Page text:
Without the earnings test, low-wage earners would work 50 percent more, and middle earners 18 percent more, according to a 2000 study by Leora Friedberg, an economist at the University of Virginia. A 2008 study by Steven J. Haider, at Michigan State University, and David S. Loughran, at the RAND Corporation, found that the earnings test significantly reduced the labor supply of early retirees.

Now, here’s the really odd part. The earnings penalty is actually a sheep in wolf’s clothing. Under an arcane provision known as the adjustment of the reduction factor — ARF, for short — if you earn too much between 62 and 66, the loss of benefits will be made up to you, at 66, in the form of a permanent benefit increase.

Come again? You get taxed and then you get untaxed?


Consequently, millions of older Americans believe they face a huge tax on working, which, if they understood the ARF, they’d ignore.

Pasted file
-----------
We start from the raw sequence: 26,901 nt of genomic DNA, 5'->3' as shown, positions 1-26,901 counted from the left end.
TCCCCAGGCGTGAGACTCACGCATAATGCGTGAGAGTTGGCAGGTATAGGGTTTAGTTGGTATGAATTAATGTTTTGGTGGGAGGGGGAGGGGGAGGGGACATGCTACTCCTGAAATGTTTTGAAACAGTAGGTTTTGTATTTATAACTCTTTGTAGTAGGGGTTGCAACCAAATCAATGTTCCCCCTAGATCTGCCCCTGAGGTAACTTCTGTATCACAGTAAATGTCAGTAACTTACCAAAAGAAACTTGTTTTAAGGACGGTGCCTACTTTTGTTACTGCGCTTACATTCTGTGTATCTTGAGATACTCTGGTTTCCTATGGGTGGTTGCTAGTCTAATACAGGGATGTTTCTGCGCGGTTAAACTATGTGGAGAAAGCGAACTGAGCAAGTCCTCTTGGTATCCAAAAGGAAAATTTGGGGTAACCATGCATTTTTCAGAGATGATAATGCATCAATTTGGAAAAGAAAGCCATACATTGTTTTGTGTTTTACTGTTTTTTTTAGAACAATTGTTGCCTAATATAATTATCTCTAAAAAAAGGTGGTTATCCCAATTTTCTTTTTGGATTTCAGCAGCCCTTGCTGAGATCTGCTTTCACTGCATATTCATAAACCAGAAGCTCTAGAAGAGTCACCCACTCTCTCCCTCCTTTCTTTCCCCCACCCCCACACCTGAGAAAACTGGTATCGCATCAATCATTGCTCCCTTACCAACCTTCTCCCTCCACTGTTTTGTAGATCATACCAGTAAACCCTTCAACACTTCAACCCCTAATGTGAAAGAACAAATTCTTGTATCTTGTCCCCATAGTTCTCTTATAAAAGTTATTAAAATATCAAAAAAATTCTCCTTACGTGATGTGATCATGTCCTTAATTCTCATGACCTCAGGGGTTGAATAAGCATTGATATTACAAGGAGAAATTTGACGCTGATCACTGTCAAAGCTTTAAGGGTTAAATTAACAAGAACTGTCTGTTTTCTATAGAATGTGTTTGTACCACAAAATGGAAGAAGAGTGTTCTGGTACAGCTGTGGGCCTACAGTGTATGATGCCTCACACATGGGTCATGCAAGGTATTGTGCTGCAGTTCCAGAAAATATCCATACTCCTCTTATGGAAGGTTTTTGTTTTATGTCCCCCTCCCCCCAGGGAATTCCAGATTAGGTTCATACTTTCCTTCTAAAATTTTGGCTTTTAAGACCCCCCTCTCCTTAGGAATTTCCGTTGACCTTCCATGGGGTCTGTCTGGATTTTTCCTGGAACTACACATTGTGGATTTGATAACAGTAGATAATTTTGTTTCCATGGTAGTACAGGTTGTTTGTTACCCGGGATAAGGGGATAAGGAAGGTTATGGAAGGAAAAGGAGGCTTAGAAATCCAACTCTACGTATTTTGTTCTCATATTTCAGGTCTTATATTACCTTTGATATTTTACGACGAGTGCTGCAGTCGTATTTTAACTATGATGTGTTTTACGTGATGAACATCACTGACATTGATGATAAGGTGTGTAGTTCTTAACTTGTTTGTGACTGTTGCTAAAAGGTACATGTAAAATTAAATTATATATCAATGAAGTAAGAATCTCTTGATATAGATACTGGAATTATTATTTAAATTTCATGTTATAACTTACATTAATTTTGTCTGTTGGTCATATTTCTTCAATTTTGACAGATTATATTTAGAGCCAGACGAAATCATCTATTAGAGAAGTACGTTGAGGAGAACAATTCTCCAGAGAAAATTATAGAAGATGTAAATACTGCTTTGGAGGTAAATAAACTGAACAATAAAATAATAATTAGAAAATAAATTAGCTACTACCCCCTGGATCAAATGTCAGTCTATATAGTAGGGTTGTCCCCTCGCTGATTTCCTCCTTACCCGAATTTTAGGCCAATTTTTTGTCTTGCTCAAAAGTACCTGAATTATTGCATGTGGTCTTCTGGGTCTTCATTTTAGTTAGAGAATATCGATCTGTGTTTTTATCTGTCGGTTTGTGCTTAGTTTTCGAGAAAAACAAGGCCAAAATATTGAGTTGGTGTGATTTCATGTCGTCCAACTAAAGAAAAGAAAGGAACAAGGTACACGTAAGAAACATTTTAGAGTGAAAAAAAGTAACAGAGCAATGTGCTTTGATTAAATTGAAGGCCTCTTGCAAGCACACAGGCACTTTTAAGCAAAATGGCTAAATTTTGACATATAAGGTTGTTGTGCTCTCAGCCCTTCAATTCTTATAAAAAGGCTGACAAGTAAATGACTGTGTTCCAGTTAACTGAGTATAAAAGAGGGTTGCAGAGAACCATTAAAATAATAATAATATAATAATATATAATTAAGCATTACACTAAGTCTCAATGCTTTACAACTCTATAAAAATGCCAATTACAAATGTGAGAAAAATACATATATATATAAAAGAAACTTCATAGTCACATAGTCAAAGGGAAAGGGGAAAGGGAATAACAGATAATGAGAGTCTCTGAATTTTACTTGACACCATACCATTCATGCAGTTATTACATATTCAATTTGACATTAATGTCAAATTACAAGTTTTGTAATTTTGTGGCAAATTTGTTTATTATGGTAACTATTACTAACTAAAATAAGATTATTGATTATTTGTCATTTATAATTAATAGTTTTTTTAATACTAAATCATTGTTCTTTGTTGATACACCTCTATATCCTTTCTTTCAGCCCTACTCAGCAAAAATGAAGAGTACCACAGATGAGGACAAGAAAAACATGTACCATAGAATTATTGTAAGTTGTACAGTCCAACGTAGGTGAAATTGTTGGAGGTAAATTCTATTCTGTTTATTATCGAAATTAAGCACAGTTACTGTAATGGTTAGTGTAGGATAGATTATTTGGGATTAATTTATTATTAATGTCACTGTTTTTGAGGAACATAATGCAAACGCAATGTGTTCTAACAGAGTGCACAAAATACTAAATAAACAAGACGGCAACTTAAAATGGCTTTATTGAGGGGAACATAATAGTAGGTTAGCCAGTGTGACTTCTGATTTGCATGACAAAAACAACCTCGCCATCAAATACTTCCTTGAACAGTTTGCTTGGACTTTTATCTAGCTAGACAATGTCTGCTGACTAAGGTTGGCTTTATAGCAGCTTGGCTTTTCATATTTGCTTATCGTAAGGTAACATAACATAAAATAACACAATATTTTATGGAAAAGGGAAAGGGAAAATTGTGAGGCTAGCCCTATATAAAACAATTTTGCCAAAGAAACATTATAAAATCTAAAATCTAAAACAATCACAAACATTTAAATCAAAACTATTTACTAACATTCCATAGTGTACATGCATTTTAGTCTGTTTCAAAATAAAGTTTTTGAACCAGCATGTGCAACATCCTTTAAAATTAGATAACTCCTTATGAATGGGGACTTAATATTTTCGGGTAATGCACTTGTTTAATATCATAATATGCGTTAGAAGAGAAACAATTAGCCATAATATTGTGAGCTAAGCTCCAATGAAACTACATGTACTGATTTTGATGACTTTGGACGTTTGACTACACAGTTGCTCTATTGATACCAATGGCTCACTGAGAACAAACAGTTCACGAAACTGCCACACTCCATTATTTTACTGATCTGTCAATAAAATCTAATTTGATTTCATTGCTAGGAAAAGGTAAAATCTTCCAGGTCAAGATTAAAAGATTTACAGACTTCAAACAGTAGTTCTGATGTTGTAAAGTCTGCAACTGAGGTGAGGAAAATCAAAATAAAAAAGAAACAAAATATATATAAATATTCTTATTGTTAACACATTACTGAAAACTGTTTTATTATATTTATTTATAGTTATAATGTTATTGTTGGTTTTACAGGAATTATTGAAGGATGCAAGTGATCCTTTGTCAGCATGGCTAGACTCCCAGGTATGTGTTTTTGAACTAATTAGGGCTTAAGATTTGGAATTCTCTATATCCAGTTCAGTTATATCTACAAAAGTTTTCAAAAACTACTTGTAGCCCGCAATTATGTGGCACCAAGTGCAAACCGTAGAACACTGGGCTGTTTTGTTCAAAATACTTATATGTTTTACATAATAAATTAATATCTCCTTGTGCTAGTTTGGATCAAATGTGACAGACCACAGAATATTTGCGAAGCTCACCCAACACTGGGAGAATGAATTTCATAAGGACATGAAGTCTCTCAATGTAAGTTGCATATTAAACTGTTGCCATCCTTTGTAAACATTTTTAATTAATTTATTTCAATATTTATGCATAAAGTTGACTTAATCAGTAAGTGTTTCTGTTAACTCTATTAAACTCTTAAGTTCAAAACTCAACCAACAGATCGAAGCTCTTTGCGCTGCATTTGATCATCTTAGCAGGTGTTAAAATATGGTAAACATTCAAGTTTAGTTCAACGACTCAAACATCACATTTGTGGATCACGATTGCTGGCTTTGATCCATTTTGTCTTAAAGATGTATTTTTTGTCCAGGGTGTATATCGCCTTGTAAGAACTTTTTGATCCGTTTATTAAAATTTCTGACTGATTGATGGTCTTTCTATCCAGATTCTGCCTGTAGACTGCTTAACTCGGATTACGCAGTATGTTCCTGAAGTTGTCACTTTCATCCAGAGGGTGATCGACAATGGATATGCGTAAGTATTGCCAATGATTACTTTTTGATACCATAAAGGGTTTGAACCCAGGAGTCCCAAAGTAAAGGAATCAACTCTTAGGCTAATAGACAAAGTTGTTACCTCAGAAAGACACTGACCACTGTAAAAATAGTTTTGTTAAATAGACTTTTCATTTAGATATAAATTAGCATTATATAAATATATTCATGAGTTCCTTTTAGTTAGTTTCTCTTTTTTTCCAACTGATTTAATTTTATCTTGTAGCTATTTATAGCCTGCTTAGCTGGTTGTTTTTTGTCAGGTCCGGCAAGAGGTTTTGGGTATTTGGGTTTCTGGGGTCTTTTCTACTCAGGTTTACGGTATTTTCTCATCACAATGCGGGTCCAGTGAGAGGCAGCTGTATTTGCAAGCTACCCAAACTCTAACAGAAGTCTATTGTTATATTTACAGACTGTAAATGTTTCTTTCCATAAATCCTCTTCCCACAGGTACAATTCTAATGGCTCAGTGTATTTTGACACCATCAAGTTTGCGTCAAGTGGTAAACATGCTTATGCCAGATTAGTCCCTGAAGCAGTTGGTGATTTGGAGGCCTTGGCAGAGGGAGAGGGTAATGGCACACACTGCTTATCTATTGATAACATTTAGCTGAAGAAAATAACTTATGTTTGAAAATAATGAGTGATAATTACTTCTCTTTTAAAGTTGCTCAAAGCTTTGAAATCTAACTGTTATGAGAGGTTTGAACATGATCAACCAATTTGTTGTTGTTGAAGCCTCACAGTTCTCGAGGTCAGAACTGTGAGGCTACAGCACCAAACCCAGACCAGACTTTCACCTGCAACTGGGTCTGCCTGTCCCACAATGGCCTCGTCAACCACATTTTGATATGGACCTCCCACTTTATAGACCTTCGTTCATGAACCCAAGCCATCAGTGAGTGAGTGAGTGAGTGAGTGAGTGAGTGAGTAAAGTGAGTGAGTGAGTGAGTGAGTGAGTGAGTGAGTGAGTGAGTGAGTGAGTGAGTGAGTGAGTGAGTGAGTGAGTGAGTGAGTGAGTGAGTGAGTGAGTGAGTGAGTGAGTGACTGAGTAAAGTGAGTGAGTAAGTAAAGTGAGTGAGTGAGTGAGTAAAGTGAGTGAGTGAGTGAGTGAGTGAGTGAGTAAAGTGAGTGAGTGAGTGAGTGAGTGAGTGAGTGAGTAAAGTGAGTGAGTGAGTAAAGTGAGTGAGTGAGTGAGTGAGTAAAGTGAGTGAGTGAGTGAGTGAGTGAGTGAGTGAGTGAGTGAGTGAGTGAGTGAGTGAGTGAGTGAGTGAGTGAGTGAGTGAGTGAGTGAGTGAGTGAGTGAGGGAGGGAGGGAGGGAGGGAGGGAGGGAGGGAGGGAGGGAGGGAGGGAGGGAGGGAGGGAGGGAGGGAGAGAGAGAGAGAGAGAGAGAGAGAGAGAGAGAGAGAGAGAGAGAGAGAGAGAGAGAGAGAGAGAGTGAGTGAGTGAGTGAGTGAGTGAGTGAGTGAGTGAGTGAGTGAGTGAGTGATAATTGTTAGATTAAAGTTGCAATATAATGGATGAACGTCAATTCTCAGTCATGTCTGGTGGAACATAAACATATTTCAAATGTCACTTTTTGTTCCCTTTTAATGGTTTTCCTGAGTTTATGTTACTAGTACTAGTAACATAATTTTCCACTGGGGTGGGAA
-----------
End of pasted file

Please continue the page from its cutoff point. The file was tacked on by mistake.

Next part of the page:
The best birthday gift we can bestow to Social Security is simply to eliminate the “now I tax you, now I don’t” combination of the earnings test and the ARF.

This would significantly improve work incentives for early Social Security beneficiaries. And here’s the best part: It shouldn’t cost Uncle Sam a dime. A tax that’s fully handed back, after all, doesn’t produce any net revenue.

So much for helping young retirees stay active. What about even older folks — for example, those 70 or older? Fewer than 12 percent of them are still on the job.

Giving them a lower tax rate might turn this statistic around. You don’t need to be a rabid supply-sider (we certainly aren’t) to recognize that lowering payroll taxes on Americans over 70 could induce at least some additional work force participation (and perhaps even pay for itself, through higher income tax revenue).

Specifically, we’d give those over 70 a pass on paying Social Security’s 12.4 percent payroll tax — the 6.2 percent paid by employees and the 6.2 percent paid by their employers. The former would encourage older workers to keep working; the latter would help overcome the bias of some employers against keeping on employees beyond age 70. But we’d also change Social Security’s benefit formula to keep anyone over 70 from getting a higher benefit based on post-70 earnings.